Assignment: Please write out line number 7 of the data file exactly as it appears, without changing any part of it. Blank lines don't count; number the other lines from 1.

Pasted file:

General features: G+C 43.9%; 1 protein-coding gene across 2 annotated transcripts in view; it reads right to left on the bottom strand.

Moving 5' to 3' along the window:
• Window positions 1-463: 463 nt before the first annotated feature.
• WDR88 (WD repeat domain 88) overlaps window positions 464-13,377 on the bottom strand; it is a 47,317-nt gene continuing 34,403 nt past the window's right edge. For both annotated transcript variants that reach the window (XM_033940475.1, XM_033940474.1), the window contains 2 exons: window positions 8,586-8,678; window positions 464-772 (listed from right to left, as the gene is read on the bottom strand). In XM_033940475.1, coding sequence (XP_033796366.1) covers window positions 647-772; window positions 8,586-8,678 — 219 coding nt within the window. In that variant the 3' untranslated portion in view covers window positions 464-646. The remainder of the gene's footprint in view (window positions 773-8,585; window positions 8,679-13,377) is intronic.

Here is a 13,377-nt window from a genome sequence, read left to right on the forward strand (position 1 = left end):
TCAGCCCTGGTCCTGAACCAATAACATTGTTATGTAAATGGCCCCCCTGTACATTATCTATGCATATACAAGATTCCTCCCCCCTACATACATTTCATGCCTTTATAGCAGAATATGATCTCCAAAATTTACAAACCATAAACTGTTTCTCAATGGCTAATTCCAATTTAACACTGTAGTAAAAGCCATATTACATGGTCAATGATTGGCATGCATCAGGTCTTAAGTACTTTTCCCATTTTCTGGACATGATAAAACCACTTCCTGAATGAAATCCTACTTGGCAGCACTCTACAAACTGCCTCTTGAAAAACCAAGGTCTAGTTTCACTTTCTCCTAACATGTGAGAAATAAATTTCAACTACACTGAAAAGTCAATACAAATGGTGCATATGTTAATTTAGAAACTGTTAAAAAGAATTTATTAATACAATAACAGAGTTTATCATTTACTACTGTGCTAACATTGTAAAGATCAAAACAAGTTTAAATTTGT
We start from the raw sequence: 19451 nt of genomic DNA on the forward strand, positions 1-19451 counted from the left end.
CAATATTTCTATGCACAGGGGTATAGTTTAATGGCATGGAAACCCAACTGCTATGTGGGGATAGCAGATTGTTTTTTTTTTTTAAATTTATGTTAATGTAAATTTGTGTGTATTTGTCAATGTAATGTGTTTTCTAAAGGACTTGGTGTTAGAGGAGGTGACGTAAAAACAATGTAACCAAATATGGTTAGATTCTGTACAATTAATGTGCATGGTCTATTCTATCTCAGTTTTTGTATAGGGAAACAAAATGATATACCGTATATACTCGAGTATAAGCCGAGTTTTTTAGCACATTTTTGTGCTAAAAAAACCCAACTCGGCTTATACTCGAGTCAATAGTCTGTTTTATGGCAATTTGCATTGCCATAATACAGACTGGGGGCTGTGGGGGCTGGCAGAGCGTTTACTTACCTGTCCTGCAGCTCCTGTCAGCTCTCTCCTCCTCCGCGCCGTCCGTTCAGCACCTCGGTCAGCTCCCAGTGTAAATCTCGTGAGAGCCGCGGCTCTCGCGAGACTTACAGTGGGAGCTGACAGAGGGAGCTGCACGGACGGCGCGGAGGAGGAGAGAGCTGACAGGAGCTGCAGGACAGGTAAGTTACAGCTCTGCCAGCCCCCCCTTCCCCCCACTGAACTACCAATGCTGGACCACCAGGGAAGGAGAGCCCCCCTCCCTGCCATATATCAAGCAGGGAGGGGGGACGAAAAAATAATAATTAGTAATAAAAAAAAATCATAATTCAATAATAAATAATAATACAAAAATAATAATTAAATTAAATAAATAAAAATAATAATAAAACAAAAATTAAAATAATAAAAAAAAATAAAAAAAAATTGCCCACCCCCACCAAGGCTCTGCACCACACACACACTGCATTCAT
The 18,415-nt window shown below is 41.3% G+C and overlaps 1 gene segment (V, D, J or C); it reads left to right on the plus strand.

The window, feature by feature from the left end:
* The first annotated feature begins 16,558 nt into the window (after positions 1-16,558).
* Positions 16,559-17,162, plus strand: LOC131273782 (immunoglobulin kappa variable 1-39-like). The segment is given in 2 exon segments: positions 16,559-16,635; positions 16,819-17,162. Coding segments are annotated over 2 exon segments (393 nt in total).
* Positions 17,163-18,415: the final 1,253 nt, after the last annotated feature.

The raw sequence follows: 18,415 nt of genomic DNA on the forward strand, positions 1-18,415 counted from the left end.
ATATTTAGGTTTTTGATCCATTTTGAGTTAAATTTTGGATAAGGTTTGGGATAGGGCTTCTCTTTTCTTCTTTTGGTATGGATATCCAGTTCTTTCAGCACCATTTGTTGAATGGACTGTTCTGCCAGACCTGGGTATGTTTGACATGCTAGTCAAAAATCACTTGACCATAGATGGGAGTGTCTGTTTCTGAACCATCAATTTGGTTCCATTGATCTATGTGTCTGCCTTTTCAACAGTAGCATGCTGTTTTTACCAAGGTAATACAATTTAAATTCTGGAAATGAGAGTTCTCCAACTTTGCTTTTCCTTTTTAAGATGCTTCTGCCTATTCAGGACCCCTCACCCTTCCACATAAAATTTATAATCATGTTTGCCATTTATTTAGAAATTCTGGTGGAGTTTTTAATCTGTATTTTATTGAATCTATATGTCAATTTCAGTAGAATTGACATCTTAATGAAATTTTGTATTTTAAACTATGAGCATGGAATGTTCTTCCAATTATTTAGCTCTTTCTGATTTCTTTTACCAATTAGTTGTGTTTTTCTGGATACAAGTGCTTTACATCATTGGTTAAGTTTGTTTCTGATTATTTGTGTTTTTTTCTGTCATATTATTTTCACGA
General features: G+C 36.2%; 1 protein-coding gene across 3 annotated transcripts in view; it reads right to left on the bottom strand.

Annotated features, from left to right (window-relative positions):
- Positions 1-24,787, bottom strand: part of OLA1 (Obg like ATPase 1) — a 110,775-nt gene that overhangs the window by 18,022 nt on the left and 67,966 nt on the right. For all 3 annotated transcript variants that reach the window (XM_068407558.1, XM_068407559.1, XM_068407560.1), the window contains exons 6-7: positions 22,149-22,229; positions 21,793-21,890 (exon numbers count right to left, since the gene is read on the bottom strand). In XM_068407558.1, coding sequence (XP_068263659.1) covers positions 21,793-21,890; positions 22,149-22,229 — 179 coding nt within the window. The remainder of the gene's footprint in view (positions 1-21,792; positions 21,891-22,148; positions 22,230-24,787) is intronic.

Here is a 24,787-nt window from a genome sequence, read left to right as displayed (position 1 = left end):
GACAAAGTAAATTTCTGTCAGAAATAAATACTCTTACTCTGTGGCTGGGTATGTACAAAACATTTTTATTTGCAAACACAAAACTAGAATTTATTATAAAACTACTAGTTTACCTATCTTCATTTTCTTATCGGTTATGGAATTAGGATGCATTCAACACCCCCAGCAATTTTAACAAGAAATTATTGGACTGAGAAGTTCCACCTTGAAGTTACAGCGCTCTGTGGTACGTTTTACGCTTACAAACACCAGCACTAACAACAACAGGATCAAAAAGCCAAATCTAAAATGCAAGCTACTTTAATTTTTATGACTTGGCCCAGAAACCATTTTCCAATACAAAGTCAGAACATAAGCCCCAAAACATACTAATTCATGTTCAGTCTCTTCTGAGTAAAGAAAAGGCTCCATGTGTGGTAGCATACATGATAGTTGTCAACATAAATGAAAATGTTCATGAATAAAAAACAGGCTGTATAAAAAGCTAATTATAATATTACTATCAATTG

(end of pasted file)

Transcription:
We start from the raw sequence: 19451 nt of genomic DNA on the forward strand, positions 1-19451 counted from the left end.